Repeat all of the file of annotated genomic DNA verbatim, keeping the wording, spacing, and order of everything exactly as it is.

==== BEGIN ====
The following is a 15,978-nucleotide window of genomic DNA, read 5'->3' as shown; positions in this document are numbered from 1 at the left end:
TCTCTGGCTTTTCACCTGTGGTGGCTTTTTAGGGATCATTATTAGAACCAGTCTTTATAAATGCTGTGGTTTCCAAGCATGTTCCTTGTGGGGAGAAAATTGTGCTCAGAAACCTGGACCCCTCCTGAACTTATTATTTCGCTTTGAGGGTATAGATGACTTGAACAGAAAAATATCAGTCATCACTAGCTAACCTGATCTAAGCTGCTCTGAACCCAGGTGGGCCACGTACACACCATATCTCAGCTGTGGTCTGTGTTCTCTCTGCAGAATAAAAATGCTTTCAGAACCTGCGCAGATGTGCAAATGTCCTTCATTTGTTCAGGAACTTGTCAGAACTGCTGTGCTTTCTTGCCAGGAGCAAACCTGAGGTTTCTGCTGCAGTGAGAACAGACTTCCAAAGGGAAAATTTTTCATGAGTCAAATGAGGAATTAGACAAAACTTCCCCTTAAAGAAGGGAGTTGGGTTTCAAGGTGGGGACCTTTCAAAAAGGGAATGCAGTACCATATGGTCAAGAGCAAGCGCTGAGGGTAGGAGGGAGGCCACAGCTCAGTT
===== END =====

The following is a 15,978-nucleotide window of genomic DNA, read 5'->3' as shown; positions in this document are numbered from 1 at the left end:
TCTCTGGCTTTTCACCTGTGGTGGCTTTTTAGGGATCATTATTAGAACCAGTCTTTATAAATGCTGTGGTTTCCAAGCATGTTCCTTGTGGGGAGAAAATTGTGCTCAGAAACCTGGACCCCTCCTGAACTTATTATTTCGCTTTGAGGGTATAGATGACTTGAACAGAAAAATATCAGTCATCACTAGCTAACCTGATCTAAGCTGCTCTGAACCCAGGTGGGCCACGTACACACCATATCTCAGCTGTGGTCTGTGTTCTCTCTGCAGAATAAAAATGCTTTCAGAACCTGCGCAGATGTGCAAATGTCCTTCATTTGTTCAGGAACTTGTCAGAACTGCTGTGCTTTCTTGCCAGGAGCAAACCTGAGGTTTCTGCTGCAGTGAGAACAGACTTCCAAAGGGAAAATTTTTCATGAGTCAAATGAGGAATTAGACAAAACTTCCCCTTAAAGAAGGGAGTTGGGTTTCAAGGTGGGGACCTTTCAAAAAGGGAATGCAGTACCATATGGTCAAGAGCAAGCGCTGAGGGTAGGAGGGAGGCCACAGCTCAGTT